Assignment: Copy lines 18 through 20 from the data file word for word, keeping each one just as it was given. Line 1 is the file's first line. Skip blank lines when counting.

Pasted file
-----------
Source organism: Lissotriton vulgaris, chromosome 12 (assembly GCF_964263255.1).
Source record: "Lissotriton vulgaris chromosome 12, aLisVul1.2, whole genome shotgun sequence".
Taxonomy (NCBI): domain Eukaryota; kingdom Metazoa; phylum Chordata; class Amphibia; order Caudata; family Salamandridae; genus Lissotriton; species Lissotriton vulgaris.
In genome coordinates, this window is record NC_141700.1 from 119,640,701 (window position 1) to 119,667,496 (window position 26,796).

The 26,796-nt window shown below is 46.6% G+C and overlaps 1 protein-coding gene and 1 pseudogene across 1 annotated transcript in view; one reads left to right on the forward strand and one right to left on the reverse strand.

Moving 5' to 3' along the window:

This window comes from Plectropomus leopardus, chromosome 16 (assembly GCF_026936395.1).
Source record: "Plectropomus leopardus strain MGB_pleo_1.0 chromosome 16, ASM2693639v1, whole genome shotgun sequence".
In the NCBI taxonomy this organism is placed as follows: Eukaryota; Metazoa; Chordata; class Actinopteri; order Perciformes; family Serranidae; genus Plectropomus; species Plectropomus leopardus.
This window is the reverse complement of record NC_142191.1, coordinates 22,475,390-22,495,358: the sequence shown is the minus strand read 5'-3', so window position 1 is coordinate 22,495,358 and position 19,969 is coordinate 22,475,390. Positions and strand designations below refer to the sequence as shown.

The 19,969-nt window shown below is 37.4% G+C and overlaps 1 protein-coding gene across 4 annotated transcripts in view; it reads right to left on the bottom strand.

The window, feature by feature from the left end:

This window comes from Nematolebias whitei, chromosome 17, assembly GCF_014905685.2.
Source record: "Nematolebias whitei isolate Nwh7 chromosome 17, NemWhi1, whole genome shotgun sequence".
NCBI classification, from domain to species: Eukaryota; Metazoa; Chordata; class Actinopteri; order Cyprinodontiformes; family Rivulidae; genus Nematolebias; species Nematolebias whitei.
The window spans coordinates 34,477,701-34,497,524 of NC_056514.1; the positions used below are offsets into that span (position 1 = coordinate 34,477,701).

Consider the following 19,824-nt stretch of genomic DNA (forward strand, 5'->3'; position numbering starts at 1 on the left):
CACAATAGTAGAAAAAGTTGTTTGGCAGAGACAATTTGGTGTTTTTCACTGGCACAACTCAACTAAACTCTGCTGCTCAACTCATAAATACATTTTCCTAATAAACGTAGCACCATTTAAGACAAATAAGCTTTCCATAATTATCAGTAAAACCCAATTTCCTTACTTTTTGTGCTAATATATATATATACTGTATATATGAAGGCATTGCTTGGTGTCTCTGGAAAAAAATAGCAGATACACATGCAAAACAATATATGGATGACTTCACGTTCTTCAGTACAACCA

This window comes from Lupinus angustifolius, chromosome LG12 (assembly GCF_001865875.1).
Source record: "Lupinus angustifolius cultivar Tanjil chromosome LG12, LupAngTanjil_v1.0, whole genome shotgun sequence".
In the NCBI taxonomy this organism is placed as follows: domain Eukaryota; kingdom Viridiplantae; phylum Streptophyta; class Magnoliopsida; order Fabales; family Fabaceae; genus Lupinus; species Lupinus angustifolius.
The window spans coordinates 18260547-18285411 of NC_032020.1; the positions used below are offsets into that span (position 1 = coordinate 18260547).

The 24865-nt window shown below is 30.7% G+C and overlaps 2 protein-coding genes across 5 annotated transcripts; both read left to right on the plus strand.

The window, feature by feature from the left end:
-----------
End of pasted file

CACAATAGTAGAAAAAGTTGTTTGGCAGAGACAATTTGGTGTTTTTCACTGGCACAACTCAACTAAACTCTGCTGCTCAACTCATAAATACATTTTCCTAATAAACGTAGCACCATTTAAGACAAATAAGCTTTCCATAATTATCAGTAAAACCCAATTTCCTTACTTTTTGTGCTAATATATATATATACTGTATATATGAAGGCATTGCTTGGTGTCTCTGGAAAAAAATAGCAGATACACATGCAAAACAATATATGGATGACTTCACGTTCTTCAGTACAACCA

This window comes from Lupinus angustifolius, chromosome LG12 (assembly GCF_001865875.1).
Source record: "Lupinus angustifolius cultivar Tanjil chromosome LG12, LupAngTanjil_v1.0, whole genome shotgun sequence".